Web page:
• Many US rental markets aren't adding enough new housing, worsening affordability issues.
  • 17 of the 20 most competitive markets are building below the national average.
  • The hardest-hit renters are the lowest-income with insufficient affordable housing available.

The most competitive rental markets in the country are failing to add enough new housing.

That's according to a new analysis of the country's 139 largest rental markets by RentCafe, which found that 17 of the 20 most competitive rental markets in the US are building less than the national average. Four of these markets — Oklahoma City, the Bridgeport-New Haven area in Connecticut, the Lansing-Ann Arbor, Michigan area, and Silicon Valley, California — added virtually no new apartments at the beginning of 2024.

The average share of newly constructed apartments in rental markets across the country is 0.67%. Brooklyn, New York, had just 0.19% at the start of 2024, San Diego had just 0.24%, and North New Jersey had just 0.51%, RentCafe found.

The report determined market competitiveness using five factors, including the percentage of apartments occupied by tenants, the number of days it takes to fill an apartment, and the share of newly constructed units.

The biggest change over the last year in most markets was a rise in the number of days a typical apartment sits unoccupied in between tenants — jumping from 38 days in early 2023 to 41 days in early 2024, RentCafe found.

Overall, rent growth in markets across the country has slowed a bit over the last year, in large part because cities across the country have seen a glut of newly-built apartments hit the market. But new supply is drying up as construction slows amid elevated interest rates, high construction costs, expensive insurance premiums, and flattening rents.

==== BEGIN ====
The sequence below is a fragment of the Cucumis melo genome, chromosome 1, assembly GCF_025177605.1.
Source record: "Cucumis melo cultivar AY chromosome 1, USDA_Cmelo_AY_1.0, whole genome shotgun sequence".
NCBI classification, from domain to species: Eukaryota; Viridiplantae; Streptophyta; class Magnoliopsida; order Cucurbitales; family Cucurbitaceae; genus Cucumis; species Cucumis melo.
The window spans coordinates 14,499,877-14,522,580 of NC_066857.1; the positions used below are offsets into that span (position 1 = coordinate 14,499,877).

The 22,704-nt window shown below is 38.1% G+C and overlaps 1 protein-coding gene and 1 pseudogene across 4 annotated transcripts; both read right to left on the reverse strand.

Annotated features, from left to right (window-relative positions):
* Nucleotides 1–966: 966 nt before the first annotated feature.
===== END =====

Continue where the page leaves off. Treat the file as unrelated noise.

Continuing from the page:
Low-income renters are the hardest hit. No state in the country has sufficient affordable housing — there are fewer than four affordable apartments available for every 10 very low-income tenants, the National Low Income Housing Coalition reported recently.

Miami has the most competitive rental housing market in the country, the report found. More Miami renters — 14 — compete for a single apartment, on average, than anywhere else in the country. Just 3.5% of Miami's rental apartments were vacant early this year — far below the five to eight percent vacancy rate that's considered healthy.

Meanwhile, the Midwest has become the most competitive region in the country over the last year, as people move to the region in part for slightly more affordable homes. Seven midwestern cities are among the top 20 most competitive markets in the US. Milwaukee is now the second-hottest market in the US after Miami and ahead of North Jersey and suburban Chicago.

College towns — led by Fayetteville, where the University of Arkansas is attracting a growing student body — are also feeling the crunch.

Read the original article on Business Insider